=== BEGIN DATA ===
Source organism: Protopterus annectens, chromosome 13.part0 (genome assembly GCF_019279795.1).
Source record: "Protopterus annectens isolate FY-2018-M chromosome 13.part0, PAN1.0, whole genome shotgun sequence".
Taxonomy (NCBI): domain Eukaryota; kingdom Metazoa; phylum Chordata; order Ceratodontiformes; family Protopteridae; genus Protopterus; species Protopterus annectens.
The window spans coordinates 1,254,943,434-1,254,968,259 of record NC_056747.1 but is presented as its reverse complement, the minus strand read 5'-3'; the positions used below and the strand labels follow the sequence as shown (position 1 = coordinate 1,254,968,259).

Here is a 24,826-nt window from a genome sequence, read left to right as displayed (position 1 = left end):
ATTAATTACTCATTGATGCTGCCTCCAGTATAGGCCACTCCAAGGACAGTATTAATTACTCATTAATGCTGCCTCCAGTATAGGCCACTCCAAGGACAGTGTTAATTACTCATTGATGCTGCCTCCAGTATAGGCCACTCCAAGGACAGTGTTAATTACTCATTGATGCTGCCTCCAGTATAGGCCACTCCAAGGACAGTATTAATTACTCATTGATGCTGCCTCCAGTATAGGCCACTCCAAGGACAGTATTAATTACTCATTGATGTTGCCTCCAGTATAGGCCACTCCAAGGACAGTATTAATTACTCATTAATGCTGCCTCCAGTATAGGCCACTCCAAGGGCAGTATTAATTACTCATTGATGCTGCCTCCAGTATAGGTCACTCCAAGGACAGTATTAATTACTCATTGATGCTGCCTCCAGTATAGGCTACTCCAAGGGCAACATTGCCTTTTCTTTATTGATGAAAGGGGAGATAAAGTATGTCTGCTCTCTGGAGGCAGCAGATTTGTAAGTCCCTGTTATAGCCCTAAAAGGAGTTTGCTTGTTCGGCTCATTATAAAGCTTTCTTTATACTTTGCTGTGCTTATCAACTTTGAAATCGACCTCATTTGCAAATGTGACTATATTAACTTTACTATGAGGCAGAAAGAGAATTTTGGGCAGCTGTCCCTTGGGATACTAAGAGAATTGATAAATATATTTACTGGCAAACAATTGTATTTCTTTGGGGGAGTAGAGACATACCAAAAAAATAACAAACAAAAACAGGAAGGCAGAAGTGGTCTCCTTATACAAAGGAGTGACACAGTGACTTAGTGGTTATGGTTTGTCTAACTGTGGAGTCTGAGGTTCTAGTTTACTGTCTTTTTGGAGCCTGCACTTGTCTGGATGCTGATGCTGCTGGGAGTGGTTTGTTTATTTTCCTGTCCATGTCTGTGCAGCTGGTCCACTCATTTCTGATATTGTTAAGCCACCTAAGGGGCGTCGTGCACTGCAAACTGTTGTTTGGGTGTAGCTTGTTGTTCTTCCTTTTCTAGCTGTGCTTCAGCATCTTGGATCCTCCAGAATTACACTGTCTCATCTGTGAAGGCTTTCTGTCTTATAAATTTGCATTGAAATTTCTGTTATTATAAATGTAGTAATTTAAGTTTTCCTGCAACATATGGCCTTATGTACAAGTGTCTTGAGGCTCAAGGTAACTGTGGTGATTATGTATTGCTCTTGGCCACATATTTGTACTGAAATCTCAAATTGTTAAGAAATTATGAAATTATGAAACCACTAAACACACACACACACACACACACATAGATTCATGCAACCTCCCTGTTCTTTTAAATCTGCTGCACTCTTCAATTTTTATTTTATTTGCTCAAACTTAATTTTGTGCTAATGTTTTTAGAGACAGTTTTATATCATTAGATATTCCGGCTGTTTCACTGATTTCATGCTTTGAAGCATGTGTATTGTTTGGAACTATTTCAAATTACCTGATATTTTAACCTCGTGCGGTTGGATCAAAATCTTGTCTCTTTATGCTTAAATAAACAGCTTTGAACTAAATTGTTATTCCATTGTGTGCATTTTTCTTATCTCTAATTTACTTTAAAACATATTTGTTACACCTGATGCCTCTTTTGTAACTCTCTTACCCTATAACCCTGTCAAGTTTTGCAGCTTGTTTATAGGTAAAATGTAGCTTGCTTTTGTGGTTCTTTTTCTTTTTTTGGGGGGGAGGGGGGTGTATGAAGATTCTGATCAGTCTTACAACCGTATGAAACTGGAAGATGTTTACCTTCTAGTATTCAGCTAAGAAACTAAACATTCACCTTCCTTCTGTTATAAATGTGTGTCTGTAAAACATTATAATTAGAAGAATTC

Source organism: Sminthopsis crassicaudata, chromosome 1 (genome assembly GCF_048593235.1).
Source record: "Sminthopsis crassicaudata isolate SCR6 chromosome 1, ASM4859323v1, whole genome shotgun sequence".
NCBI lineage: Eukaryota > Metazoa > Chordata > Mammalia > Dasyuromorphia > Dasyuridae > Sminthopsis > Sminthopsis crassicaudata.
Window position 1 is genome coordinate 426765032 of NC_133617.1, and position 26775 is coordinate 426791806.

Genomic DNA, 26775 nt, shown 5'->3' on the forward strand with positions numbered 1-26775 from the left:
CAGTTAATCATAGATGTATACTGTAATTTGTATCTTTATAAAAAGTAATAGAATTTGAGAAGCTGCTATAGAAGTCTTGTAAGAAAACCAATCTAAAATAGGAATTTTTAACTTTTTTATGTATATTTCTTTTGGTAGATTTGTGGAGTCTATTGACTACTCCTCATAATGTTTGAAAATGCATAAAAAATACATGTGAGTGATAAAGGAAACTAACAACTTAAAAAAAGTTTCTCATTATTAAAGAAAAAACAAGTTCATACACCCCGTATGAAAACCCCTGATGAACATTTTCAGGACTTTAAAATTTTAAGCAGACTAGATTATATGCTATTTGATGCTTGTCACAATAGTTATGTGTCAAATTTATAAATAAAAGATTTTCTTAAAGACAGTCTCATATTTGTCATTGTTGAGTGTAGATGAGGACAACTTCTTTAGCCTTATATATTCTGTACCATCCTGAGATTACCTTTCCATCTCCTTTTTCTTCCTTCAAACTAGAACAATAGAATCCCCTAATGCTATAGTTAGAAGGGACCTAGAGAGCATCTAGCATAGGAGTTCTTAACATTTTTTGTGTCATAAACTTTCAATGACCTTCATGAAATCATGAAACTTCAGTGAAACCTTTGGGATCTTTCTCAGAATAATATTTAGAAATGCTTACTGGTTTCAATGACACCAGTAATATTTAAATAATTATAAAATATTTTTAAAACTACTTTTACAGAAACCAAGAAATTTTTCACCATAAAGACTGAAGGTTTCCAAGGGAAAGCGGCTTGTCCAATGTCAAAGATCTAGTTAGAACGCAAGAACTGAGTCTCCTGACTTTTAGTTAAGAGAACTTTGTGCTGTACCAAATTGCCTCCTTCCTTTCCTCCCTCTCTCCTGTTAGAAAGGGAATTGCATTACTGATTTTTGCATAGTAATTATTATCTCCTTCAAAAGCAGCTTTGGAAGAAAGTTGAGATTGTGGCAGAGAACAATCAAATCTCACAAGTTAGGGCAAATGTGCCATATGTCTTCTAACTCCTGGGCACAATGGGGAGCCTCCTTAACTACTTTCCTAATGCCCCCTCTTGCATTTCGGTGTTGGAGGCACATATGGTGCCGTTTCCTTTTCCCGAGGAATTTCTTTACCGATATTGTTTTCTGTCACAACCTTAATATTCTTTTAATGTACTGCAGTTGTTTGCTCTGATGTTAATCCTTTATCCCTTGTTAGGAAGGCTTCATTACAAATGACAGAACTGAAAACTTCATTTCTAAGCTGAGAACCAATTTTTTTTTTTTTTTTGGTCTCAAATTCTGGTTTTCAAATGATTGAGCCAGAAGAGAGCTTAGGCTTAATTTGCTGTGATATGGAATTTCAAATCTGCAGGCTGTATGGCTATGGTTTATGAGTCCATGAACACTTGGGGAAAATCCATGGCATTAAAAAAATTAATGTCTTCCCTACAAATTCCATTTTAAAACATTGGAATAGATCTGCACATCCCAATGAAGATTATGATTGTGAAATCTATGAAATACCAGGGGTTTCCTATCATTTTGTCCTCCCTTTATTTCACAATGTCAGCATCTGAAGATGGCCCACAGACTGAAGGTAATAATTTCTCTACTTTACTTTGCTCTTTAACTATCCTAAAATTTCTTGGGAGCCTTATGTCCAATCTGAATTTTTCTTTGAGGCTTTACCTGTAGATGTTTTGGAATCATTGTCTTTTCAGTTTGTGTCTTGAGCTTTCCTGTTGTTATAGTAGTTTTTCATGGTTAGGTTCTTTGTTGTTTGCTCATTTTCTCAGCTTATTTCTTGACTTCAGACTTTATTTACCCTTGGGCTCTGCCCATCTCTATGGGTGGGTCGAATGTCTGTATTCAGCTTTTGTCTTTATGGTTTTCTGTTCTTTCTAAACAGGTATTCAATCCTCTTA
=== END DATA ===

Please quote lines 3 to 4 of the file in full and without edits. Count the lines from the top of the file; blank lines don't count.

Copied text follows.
Taxonomy (NCBI): domain Eukaryota; kingdom Metazoa; phylum Chordata; order Ceratodontiformes; family Protopteridae; genus Protopterus; species Protopterus annectens.
The window spans coordinates 1,254,943,434-1,254,968,259 of record NC_056747.1 but is presented as its reverse complement, the minus strand read 5'-3'; the positions used below and the strand labels follow the sequence as shown (position 1 = coordinate 1,254,968,259).